The world-famous Stone Forest lies within Lunan County . Owing to the weather-ing process through the millennia there finally came into being a typical karst physiognomy-a most enchanting sight of fantastic stone pillars, and reputed as the "Number One Grand Spectacle on earth".(File photo)
More Chinese scenic spots are vying for World Heritage status. The Five Heavenly Lakes in Heilongjiang and West Lake in Hangzhou, Zhejiang province have become the latest to bid for UNESCO recognition. Their applications will be assessed next year. To date, China boasts forty World Heritage sites. While "heritage" enthusiasm seems to be on the rise, experts caution that the commercial motivation behind the applications could undermine the honor.
The World Heritage Committee decided on August 1st this year to include China's Danxia Landforms on the World Heritage List at its 34th meeting.
The recognition has proved a shot in the arm for local tourism near Danxia mountain in Guangdong Province. During this year's May Day holiday droves of visitors flocked in, up 70% from the same period last year.
Local farmers are capitalizing on the bonanza by turning their houses into holiday inns. And they are popular.
Holiday inn owner, said, "All the rooms in my family hotel are almost full every day. Visitors arrive from different places, including Japan and South Korea. "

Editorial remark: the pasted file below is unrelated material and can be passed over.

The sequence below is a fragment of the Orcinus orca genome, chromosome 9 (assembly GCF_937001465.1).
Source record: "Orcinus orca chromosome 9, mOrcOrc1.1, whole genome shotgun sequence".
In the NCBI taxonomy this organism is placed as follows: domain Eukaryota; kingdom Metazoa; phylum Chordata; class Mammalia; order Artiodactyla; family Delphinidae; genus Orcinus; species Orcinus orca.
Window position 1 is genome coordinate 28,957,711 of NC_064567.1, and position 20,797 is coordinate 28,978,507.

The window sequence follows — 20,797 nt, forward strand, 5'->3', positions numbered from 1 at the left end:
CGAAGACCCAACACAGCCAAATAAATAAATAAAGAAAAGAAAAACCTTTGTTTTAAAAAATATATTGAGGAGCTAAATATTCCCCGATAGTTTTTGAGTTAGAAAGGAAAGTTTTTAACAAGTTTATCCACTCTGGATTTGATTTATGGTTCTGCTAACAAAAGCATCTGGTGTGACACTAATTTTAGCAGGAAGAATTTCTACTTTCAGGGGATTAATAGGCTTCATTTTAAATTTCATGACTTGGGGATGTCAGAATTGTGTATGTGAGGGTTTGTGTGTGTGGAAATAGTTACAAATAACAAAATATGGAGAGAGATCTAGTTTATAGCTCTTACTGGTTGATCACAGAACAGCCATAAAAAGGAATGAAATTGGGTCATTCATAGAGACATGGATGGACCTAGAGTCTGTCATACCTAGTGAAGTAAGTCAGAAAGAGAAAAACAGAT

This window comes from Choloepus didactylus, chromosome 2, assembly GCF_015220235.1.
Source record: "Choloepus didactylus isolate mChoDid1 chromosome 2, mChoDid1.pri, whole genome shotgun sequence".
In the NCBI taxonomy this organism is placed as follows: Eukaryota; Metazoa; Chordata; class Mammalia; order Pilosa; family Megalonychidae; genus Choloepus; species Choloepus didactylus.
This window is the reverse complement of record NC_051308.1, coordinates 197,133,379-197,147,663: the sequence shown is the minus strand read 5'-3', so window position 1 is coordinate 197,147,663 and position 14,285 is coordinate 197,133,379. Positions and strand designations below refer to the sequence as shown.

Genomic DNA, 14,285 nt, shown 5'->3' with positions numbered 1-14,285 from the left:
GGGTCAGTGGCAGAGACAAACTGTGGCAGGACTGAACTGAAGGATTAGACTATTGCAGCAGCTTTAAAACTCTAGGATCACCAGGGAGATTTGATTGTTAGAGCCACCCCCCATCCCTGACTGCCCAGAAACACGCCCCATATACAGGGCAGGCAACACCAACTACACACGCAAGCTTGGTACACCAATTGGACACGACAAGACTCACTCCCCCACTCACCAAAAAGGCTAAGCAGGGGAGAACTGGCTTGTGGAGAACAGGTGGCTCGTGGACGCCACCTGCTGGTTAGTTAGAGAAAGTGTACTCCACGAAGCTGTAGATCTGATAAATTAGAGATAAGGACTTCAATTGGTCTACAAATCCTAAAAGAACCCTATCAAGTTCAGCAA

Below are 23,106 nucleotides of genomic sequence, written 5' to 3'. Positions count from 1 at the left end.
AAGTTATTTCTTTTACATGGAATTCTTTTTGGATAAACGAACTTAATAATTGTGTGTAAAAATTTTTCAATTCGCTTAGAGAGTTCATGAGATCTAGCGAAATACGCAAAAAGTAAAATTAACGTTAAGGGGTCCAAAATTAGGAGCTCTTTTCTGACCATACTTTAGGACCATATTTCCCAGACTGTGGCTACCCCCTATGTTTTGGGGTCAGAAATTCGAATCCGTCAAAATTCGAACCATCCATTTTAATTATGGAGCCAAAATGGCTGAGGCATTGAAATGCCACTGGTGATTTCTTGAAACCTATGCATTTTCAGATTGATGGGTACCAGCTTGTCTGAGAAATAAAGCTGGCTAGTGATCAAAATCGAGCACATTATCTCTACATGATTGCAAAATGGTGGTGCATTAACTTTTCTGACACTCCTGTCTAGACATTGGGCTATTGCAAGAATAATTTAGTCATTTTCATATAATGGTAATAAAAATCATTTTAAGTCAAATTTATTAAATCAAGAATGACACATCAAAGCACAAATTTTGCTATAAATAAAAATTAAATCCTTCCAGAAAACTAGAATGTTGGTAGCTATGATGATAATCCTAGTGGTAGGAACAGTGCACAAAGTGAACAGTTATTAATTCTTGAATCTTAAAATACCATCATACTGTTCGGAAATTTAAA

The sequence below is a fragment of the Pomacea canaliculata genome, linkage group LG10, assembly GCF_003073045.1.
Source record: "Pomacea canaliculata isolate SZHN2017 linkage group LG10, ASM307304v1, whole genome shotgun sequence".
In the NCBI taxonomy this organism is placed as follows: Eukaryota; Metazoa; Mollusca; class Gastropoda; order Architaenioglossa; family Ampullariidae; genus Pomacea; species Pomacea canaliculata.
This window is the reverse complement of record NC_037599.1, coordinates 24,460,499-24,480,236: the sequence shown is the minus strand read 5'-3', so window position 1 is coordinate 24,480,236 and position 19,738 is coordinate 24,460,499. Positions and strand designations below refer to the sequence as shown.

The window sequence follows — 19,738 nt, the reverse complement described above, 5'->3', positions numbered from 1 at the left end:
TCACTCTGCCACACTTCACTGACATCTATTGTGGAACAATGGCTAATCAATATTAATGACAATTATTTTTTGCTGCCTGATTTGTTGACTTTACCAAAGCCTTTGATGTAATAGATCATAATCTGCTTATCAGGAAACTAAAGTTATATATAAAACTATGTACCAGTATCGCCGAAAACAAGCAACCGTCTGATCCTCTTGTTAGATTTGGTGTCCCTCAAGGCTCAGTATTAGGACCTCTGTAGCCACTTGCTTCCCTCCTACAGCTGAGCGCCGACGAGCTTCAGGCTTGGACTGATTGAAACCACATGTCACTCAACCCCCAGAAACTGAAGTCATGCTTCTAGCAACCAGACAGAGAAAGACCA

But if you think the "World Heritage" label spells handsome profits everywhere, you are totally wrong.
Another World Heritage site, Shi Lin, or Stone Forest, in Yunnan Province offers an opposite example. The number of tourists have increased, but the investment that was poured into the expansion of the resort was so big that people there find it hard to make ends meet.
As a matter of fact, in many countries the struggle for such a listing has proved bittersweet. An attempt at heritage status can end up being both a financial and spiritual test.
It cost Guangdong Province 120 million yuan to prepare Danxia mountain for the bid. Most of the money was spent on a facelift for the surrounding area.
The waiting time is long enough to wear anyone's patience out. It took sixteen years for the Stone Forest in Yunnan to finally win a bid.
Experts are calling for a more responsible attitude towards World Heritage status.
While commercial gains can be a sweet byproduct from efforts to protect cultural and natural heritages, the former should not win out over the latter.